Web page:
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My guess (and is it only a guess because I have not seen the slide first hand) is that the frame rail pushing down on the lip in the slide is that caused that failure. It looks like the the edge of the slide is pushed down toward the frame. It makes sense that the lip would fail there because it is not continuous because of the cutout for the slide release. It would be interesting to look at the crack under a microscope to see if it failed due to fatigue or if it was a catastrophic failure. Although because of the thin cross section it may be hard to tell.
 

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I do have access to one. My jewelers loupe could be helpful as well. We will have to work something out.
 

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Yes, of course it contacts the rear of the notch but did you actually read what I said? It's just a theory but I don't see any other possible part that could impact the front of the notch.


Yes I did, it's why I commented upon "no apparent battering" and continued about needing high speed video of the slide cycling. Just because something breaks doesn't mean it was caused by physical impact. There's a whole lot more failures due to unanticipated stresses.
 

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Todd,



Wondering what you have planned for the pistol now?



New slide and continue using the pistol frame?



Paper weight?



Has Smith and Wesson even indicated a new slide would be an option?



Thanks G
 

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Discussion Starter #247
Gunarr -- Smith offered to send me a complete new gun, so I'm sure if I asked for a new slide they'd give me one.



As far as we're all concerned, the test is over. The only thing left, which I'll do post-SHOT, is fire 25 more rounds to do a final accuracy test on the gun. I'm very interested to see how much (or if) the crack in the slide degrades the accuracy of the gun at 25yd. Since my accuracy testing ammo is 124gr +p HST, it will also give me a chance to take before & after pictures of the crack to see if another mag and a half of +p ammo did anything detrimental.



The gun, as-is, is now back in my possession. Smith will have it on display at the SHOT Show in Orlando next month. After that, it's mine forever. I'll keep it as a memento of the test. I'm toying with the idea of offering it to the NRA Museum for a year so they can display it, if they're so inclined.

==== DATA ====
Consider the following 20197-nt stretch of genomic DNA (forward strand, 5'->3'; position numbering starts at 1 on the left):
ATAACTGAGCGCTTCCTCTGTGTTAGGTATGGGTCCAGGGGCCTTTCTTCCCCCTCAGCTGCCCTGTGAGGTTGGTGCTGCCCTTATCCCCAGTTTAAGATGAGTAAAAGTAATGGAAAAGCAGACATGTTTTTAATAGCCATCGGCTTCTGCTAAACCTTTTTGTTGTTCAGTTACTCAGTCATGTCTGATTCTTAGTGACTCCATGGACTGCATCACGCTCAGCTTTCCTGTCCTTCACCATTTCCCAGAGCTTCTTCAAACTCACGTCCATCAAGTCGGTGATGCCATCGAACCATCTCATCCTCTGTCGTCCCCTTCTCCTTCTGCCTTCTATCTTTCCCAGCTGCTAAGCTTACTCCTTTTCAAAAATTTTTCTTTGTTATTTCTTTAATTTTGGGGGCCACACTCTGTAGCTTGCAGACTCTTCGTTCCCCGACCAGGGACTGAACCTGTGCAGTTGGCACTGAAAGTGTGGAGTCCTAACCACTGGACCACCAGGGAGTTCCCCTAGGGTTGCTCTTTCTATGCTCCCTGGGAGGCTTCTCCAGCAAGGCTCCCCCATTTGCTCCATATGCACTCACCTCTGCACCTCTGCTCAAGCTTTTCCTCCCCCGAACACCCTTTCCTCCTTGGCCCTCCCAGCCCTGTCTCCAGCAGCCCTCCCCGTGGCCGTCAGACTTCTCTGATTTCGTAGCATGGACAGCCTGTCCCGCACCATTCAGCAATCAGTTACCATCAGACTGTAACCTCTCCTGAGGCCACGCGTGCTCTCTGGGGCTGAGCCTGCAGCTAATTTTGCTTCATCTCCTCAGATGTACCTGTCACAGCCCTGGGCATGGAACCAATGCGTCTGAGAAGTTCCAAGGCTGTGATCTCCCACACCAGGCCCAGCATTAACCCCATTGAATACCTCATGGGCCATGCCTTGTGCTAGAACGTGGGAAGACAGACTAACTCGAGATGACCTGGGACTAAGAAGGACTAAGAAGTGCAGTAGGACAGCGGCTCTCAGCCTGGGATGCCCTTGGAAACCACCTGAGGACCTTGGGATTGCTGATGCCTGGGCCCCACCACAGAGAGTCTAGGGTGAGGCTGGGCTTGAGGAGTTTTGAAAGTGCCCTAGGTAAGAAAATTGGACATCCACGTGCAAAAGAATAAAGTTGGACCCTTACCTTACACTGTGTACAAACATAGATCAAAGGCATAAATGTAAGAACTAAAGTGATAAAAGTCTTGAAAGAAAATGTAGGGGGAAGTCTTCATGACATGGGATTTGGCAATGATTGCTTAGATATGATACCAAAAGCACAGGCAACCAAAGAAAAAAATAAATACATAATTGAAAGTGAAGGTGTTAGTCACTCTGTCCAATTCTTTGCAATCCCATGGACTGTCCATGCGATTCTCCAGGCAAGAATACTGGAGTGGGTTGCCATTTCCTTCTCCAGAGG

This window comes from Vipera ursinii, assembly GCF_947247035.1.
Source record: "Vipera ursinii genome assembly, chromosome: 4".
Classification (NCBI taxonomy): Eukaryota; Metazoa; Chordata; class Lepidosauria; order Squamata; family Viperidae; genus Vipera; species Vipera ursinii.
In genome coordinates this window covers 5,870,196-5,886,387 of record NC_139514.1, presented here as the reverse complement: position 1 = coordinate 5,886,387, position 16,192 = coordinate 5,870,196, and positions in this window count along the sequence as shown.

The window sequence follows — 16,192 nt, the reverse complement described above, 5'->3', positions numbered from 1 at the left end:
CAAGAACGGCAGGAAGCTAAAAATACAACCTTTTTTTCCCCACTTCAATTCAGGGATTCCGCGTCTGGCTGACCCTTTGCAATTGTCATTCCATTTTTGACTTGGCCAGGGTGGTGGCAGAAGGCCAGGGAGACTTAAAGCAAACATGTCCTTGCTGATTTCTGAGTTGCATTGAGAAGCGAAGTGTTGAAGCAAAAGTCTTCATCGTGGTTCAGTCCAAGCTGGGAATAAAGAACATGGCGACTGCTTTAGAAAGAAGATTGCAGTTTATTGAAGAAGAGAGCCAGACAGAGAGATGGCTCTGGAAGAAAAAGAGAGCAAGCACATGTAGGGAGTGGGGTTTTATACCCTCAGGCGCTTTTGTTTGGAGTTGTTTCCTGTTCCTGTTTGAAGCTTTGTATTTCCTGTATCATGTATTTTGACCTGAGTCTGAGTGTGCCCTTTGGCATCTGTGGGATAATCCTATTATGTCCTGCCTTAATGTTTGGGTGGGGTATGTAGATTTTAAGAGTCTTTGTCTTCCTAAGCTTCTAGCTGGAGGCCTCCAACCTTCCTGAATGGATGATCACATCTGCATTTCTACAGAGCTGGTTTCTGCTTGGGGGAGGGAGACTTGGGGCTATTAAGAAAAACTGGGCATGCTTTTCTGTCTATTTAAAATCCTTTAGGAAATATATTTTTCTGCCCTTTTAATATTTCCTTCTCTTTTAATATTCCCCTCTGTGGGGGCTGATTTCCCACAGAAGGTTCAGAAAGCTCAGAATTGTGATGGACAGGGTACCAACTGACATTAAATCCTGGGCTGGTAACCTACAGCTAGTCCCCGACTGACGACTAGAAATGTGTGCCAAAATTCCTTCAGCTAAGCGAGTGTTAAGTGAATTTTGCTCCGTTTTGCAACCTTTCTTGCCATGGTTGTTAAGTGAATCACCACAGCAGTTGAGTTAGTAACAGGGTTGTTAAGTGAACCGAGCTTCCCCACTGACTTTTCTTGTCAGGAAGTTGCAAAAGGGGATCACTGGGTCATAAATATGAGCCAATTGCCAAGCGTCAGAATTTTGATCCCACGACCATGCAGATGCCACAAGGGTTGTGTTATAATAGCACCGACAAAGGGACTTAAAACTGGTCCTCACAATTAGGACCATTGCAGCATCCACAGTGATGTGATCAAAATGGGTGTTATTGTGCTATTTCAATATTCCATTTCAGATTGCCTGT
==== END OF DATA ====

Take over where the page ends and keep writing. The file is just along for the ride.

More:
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Todd,



Could you apply some white or red paint to the front of the slide stop lever and rack the slide as far as back as possible and see whether the front of the slide stop touches the front edge of the notch cut in the slide? If it touches you should see the paint on the slide notch. In mine, there is just less than 1mm of gap between the slide stop and the front of the notch.



After the last round is fired, the slide recoils and COULD travel far back so that front edge contacts the slide stop. May be this is one reason why Glock made a ramp instead of a vertical cut in its pistols. Glock slide cut



Since you have fired about 62K rounds, that is about 3600 batterings enough to create a crack. But then, your slide stop should also have broken. Did you replace that too?
 

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Gunarr -- Smith offered to send me a complete new gun, so I'm sure if I asked for a new slide they'd give me one.



As far as we're all concerned, the test is over. The only thing left, which I'll do post-SHOT, is fire 25 more rounds to do a final accuracy test on the gun. I'm very interested to see how much (or if) the crack in the slide degrades the accuracy of the gun at 25yd. Since my accuracy testing ammo is 124gr +p HST, it will also give me a chance to take before & after pictures of the crack to see if another mag and a half of +p ammo did anything detrimental.



The gun, as-is, is now back in my possession. Smith will have it on display at the SHOT Show in Orlando next month. After that, it's mine forever. I'll keep it as a memento of the test. I'm toying with the idea of offering it to the NRA Museum for a year so they can display it, if they're so inclined.


Thanks Todd,